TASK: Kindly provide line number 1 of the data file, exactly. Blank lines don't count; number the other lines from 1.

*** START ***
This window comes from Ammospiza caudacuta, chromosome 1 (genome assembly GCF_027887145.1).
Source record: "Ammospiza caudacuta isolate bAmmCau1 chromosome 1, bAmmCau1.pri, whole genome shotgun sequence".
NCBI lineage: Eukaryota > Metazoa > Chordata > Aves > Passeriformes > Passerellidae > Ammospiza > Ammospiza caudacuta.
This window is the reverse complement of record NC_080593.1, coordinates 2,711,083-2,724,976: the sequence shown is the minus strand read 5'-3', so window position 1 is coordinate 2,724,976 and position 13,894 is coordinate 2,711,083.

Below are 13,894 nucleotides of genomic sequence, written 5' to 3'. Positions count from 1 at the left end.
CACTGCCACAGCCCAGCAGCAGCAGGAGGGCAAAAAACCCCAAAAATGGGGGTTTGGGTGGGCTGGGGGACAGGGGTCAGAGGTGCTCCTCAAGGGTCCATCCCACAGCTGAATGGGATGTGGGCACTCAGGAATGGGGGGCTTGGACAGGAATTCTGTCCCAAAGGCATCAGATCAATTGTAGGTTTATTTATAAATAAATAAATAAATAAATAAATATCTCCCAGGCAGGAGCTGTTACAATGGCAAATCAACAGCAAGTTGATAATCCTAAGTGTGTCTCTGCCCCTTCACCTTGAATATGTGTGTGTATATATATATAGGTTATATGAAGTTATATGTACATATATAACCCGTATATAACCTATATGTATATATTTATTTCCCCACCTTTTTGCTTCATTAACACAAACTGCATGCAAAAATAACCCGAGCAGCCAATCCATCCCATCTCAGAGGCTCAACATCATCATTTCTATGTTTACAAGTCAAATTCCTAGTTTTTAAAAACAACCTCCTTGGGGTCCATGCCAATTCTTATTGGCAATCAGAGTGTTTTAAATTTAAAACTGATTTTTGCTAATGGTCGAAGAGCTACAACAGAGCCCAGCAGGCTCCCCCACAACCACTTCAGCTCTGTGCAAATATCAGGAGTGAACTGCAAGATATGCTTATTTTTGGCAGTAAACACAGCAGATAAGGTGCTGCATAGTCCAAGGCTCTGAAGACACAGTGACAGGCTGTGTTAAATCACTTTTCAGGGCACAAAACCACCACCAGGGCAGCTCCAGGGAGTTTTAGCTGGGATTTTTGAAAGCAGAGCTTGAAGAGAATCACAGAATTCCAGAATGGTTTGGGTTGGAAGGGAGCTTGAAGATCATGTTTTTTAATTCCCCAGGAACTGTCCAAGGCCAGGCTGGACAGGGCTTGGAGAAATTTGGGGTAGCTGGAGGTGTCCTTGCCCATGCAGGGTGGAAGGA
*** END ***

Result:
This window comes from Ammospiza caudacuta, chromosome 1 (genome assembly GCF_027887145.1).